TIP: make sure you rinse thoroughly. If it rains and you haven’t rinsed well, your shorts will start foaming.  Watch for this on other riders on rainy days!  You also need to clean your own skin thoroughly and quickly after each ride.  The worst thing you can do is spend the rest of the day in your dirty, wet shorts after you finish your ride.  Shower and change as quickly as possible after you finish riding.  Bacteria love warmth and moisture, exactly the conditions in your shorts after a ride.  When you take a shower be sure to thoroughly clean your groin area.  If you can’t shower right away here’s another great tip that I use.  Bring some individually wrapped wipes and wipe your groin area clean when changing into street clothes.  I use Preparation H Portable Wipes that come in individual packets.  You can find these at your local drug store.  If you don’t have these wipes, you can also use hand sanitizer such as Purell. I suggest you keep a small bottle of it with your bike gear at all times.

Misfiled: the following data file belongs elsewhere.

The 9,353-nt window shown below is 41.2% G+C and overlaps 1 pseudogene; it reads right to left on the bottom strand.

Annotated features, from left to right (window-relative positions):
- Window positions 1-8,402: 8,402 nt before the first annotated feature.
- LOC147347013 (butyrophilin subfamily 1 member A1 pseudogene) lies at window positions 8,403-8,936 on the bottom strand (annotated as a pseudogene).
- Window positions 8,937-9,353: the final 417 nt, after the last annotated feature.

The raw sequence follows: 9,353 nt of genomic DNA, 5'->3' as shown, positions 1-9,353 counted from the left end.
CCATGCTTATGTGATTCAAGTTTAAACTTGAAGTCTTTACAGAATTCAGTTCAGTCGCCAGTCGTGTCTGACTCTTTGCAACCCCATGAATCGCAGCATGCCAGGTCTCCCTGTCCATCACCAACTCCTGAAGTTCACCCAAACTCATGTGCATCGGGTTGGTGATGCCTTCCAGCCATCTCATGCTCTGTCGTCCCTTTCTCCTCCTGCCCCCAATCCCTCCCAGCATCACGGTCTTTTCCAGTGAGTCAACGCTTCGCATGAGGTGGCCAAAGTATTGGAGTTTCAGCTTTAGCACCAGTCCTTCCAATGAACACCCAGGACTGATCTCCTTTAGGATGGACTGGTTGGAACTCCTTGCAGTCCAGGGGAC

Ride on with a comfy bottom  – Coach David Ertl

David Ertl is a USA Cycling Level 1 (Elite) Coach and owner of Cyclesport Coaching (www.CyclesportCoaching.com) . He coaches individual cyclists, the Des Moines Cycle Club Race Team and the JDRF Greater Iowa Chapter for the Ride to Cure Diabetes.  He can be contacted at Coach@CyclesportCoaching.com.

11 Comments

Tracy, Jun 16, 2010 at 7:13 am

Awesome advice!

Zach, Jun 16, 2010 at 9:42 am

Thanks for the tips. First RAGBRAI and I’ve been curious on the best way to stay dry/clean/healthy that is also practical for an event like this. 🙂

Georgie, Jun 16, 2010 at 2:45 pm

You forgot Butt Butter!!! Great advise for our tender bottoms!

John, Jun 16, 2010 at 5:32 pm

I shower in my riding shorts- we both get washed at the same time.

Tim Martinek, Jun 16, 2010 at 9:40 pm

Great Article Dave,
I was just getting prepared to write about the same subject for my Ride to Cure Diabetes Team. Hard to keep smiling when things are hurting below.

IaMichael, Jun 21, 2010 at 9:50 am